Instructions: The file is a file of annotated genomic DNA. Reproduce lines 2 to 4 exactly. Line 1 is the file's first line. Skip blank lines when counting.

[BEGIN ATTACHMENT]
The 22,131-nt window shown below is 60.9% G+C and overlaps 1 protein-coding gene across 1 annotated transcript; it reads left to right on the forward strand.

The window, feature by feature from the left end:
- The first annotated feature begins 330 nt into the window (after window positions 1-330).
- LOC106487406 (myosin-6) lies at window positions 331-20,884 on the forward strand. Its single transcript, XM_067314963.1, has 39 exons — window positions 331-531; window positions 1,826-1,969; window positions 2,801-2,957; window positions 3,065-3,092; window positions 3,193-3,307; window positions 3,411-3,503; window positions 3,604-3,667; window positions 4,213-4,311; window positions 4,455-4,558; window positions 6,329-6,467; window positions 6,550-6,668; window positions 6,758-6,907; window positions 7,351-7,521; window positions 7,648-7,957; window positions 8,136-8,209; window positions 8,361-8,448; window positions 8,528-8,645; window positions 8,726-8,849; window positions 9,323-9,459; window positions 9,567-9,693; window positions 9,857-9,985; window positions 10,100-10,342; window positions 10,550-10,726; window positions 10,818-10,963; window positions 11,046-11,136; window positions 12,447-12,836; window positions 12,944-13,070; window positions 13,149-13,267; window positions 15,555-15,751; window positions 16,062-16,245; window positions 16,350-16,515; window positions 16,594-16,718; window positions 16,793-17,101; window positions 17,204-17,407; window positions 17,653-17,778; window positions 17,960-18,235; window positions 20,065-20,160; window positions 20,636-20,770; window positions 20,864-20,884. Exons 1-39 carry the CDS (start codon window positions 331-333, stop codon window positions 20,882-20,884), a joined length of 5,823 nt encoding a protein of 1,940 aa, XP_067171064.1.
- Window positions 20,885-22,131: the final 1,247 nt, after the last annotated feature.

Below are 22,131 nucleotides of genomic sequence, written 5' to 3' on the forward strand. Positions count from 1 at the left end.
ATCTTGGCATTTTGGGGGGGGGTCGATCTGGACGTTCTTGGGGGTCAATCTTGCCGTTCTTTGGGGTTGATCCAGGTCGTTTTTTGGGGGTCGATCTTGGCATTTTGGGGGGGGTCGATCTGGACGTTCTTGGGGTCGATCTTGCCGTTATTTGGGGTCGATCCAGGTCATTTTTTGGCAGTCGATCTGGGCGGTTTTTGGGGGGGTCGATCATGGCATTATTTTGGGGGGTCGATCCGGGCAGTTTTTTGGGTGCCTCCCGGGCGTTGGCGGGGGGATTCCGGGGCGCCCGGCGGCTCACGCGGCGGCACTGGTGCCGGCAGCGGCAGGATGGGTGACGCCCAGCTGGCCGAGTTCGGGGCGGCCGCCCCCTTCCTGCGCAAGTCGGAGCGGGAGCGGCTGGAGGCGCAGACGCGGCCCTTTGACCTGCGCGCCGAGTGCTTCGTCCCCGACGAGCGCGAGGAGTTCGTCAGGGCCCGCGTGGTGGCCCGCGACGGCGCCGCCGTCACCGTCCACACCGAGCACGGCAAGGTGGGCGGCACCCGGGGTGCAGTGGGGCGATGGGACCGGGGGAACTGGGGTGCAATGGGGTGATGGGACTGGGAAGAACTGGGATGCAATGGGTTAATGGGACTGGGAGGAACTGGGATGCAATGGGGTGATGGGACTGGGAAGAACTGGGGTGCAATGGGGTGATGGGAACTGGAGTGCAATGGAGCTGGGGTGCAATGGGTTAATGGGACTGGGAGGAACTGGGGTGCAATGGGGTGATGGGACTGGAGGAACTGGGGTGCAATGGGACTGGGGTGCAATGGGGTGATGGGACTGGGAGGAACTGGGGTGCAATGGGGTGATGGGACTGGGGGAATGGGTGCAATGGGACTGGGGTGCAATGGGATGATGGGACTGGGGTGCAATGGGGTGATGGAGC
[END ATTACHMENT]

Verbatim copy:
The window, feature by feature from the left end:
- The first annotated feature begins 330 nt into the window (after window positions 1-330).
- LOC106487406 (myosin-6) lies at window positions 331-20,884 on the forward strand. Its single transcript, XM_067314963.1, has 39 exons — window positions 331-531; window positions 1,826-1,969; window positions 2,801-2,957; window positions 3,065-3,092; window positions 3,193-3,307; window positions 3,411-3,503; window positions 3,604-3,667; window positions 4,213-4,311; window positions 4,455-4,558; window positions 6,329-6,467; window positions 6,550-6,668; window positions 6,758-6,907; window positions 7,351-7,521; window positions 7,648-7,957; window positions 8,136-8,209; window positions 8,361-8,448; window positions 8,528-8,645; window positions 8,726-8,849; window positions 9,323-9,459; window positions 9,567-9,693; window positions 9,857-9,985; window positions 10,100-10,342; window positions 10,550-10,726; window positions 10,818-10,963; window positions 11,046-11,136; window positions 12,447-12,836; window positions 12,944-13,070; window positions 13,149-13,267; window positions 15,555-15,751; window positions 16,062-16,245; window positions 16,350-16,515; window positions 16,594-16,718; window positions 16,793-17,101; window positions 17,204-17,407; window positions 17,653-17,778; window positions 17,960-18,235; window positions 20,065-20,160; window positions 20,636-20,770; window positions 20,864-20,884. Exons 1-39 carry the CDS (start codon window positions 331-333, stop codon window positions 20,882-20,884), a joined length of 5,823 nt encoding a protein of 1,940 aa, XP_067171064.1.